Around the World in 24 hours- official?

Quick note to myself:
May or may not be the review I use for “The Word.”
But I’ll see what I come up with.

A few days late, but I’ll take a comment to say: IT’S BEEN TWO YEARS, BABY! since I first became able to truly call myself a Prince fan/fam/enthusiast/supporter, the list goes on.

Bruce Springsteen’s HalfTime show may or may not surpass Prince’s (which won me over February 4th 2 years ago). But at a later date, I’ll come forward with my decision. Aside from finding the actual clip, I have other business to take care of.

Around the World in a Day

Doesn’t matter who you ask or what you read. All of the articles and reviews will pretty much say the same thing. Prince has lost his touch. This is his psychedelic record. This is Prince’s “Sgt. Pepper” album. The list goes on.
Beside the fact that Prince doesn’t like being compared to other people, I don’t have my copy of Sgt. Pepper with me, so I can’t do a direct comparsion. All I know is the last time I tried to do that, I didn’t like the latter at all. Granted I was only hearing it for the first time. My conclusion: people read way too much into musical history and draw comparisons that should be left alone.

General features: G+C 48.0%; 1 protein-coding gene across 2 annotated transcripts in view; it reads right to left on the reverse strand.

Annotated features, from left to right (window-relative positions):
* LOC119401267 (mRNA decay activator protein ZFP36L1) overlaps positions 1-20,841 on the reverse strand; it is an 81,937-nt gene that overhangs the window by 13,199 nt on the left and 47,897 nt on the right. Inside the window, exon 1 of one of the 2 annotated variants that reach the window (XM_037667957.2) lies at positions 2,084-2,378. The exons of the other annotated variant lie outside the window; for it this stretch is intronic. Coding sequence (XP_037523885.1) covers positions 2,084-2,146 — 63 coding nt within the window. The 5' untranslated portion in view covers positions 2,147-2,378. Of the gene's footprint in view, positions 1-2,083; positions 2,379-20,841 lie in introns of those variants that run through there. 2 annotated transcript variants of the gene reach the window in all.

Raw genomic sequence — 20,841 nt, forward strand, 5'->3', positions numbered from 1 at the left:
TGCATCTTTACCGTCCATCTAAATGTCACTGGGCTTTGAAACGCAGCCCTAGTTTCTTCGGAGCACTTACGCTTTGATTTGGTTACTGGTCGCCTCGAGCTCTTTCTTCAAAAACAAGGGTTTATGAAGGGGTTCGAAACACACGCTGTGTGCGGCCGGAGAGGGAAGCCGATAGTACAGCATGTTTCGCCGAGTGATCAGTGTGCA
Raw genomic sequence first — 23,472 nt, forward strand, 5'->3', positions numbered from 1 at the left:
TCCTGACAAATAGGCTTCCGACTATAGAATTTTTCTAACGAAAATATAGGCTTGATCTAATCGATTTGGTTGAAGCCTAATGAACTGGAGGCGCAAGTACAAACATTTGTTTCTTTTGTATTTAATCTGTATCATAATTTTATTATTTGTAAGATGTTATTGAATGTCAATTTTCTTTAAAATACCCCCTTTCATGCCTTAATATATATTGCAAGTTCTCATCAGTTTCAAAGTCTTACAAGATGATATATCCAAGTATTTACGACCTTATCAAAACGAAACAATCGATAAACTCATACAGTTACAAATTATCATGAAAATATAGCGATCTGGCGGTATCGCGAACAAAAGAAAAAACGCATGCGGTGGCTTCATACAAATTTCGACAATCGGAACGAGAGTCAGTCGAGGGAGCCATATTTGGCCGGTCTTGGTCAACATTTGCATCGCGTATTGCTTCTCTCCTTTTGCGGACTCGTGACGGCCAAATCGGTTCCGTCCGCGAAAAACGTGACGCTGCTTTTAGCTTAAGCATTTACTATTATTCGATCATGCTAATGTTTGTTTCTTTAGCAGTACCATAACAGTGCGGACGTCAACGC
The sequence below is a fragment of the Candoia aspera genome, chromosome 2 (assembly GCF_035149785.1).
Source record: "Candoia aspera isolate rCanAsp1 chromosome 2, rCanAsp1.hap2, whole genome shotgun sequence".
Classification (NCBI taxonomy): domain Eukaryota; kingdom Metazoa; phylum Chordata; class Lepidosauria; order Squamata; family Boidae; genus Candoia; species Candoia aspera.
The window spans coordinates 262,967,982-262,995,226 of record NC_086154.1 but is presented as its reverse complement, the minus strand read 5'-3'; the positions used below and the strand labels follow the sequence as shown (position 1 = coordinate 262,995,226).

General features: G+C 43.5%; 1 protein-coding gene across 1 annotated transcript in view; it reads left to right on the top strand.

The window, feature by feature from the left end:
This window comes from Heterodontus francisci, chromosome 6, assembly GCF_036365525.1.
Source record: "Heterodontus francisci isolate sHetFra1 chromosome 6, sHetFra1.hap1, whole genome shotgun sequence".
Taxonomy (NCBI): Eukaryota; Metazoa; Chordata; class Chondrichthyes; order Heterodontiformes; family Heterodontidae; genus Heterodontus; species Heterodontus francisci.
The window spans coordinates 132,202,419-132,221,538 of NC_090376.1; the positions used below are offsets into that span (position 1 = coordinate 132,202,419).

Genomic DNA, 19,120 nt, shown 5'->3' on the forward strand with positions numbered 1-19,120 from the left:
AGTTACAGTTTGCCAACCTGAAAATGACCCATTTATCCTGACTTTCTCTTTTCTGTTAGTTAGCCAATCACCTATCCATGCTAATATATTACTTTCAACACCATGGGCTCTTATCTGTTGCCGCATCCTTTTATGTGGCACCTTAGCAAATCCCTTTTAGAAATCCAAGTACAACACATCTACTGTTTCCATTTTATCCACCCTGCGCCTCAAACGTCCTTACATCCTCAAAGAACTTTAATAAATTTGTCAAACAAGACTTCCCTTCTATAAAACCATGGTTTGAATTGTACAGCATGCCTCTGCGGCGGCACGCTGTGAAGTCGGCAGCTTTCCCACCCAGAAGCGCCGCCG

I wouldn’t go as far to say that Prince took 10 steps forward with Purple Rain (granting him over 10 million new fans in addition to the original 1 million he won over during the course of the first 5 albums of his career) and a couple steps back by making this record. Music critics at the time thought that Prince was making a mistake by making this album directly after Purple Rain. Everyone was expecting Purple Rain part II, they said. Therein lies the possibility that had he made that move, he’d be accused of doing the same thing again and being a one-trick pony, forever trying to bring back the perfect song of the preceding album.